DENVER, COLORADO - JULY 12: Shohei Ohtani #17 of the Los Angeles Angels bats during the 2021 T-Mobile Home Run Derby at Coors Field on July 12, 2021 in Denver, Colorado.
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Best Japanese Players in MLB History, Ranked

Some of the most iconic players in modern baseball have come from Japan, including Yu Darvish and Shohei Ohtani.

After San Diego Padres ace Yu Darvish broke the record for most MLB strikeouts by a Japanese player (1,919) on Monday, we got to thinking about where that milestone places him among the best Japanese players in MLB history.

While Japan has long been a breeding ground for many of the world's best baseball players — not to mention biggest superstars — a few players have set themselves apart. But how do they rank among each other? This ranking of the top 10 Japanese players in MLB history should help settle that question — for now. 

10. Kazuhiro Sasaki 

Our rankings begin with Kazuhiro Sasaki, a closer for the Seattle Mariners from 2000-2004. While Sasaki's MLB tenure was relatively short-lived (he played in Japan's premiere league, Nippon Professional Baseball, for 10 seasons before coming to the States), he did a ton with the time he was given. During his four seasons, Sasaki tallied 129 saves for the Mariners and a 3.14 career ERA. Sasaki also won the AL Rookie of the Year award in 2000 after recording 37 saves that season alone, and he made the All-Star game in both 2001 and 2002. 

Kazuhiro Sasaki being ranked 10th proves how impressive the rest of this list is. If he'd come to the MLB a few years sooner, he surely would have ranked higher.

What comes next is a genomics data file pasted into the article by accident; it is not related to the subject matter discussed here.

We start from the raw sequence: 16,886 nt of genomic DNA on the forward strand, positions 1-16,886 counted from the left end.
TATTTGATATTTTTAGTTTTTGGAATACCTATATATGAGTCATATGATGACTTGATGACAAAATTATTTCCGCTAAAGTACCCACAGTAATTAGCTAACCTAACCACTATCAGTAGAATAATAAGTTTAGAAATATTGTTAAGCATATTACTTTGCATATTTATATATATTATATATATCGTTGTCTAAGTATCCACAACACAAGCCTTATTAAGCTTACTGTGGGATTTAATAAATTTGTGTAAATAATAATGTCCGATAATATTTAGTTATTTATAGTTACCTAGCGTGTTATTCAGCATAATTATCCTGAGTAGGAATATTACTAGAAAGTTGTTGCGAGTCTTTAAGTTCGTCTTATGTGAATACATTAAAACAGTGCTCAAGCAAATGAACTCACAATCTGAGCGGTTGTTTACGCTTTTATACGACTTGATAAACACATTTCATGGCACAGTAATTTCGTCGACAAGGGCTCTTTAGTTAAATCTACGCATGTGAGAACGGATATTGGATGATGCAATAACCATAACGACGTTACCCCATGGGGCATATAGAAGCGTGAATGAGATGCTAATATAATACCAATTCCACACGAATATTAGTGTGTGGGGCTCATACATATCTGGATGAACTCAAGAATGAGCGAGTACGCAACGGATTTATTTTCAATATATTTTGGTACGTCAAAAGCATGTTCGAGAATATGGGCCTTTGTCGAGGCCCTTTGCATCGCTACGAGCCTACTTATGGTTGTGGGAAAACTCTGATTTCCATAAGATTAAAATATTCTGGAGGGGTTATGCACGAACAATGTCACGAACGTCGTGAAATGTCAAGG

9. Daisuke Matsuzaka

FT. MYERS, FL - FEBRUARY 28:   Daisuke Matsuzaka #18 of the Boston Red Sox poses during photo day at the Boston Red Sox Spring Training practice facility on February 28, 2010 in Ft. Myers, Florida.

Photo by Gregory Shamus/Getty Images

Daisuke Matsuzaka  — better known as "Dice-K" — was the most-hyped Japanese player ever to make the jump to MLB upon signing with the Boston Red Sox in 2006. And he lived up to those lofty expectations. In his 2007 rookie season, Dice-K recorded a whopping 201 strikeouts in 204?..." innings. Most importantly, he was integral to Boston winning its second World Series title in four years that season — culminating with him becoming the first Japanese-born pitcher to win a World Series game. 

Matsuzaka had a stellar 2008 season, finishing fourth in AL Cy Young Award voting after going 18-3 with a 2.90 ERA and 8.3 strikeouts per nine innings. Unfortunately, Matsuzaka faced multiple injuries after that and could never regain his peak form from 2007-2009. But Dice-K still had an outstanding eight MLB seasons — and lives on in Boston Red Sox folklore.

8. Masahiro Tanaka

In 2014, the New York Yankees signed Japanese pitcher Masahiro Tanaka to a seven-year deal worth $155 million — which was, at that time, the richest contract by far ever given out to a Japanese player. And for the most part, Tanaka lived up to the Yankees' expectations. He went 78-46 with a 3.74 ERA over those seven years, while making 173 starts and remaining relatively healthy throughout that time. Tanaka was an All-Star twice, including in his rookie season, when he posted a 2.77 ERA.

Tanaka's biggest success came in the postseason. In his first seven MLB playoff starts, Tanaka posted a 1.32 ERA and never allowed more than two runs in a start. But that went sour in 2020, after two poor postseason starts — the final of which was a loss in Game 3 of the 2020 American League Division Series, which was the final time Tanaka ever pitched for the Yankees. Still, he had a great MLB career and would be higher on this list if he had ever won a World Series.

7. Hiroki Kuroda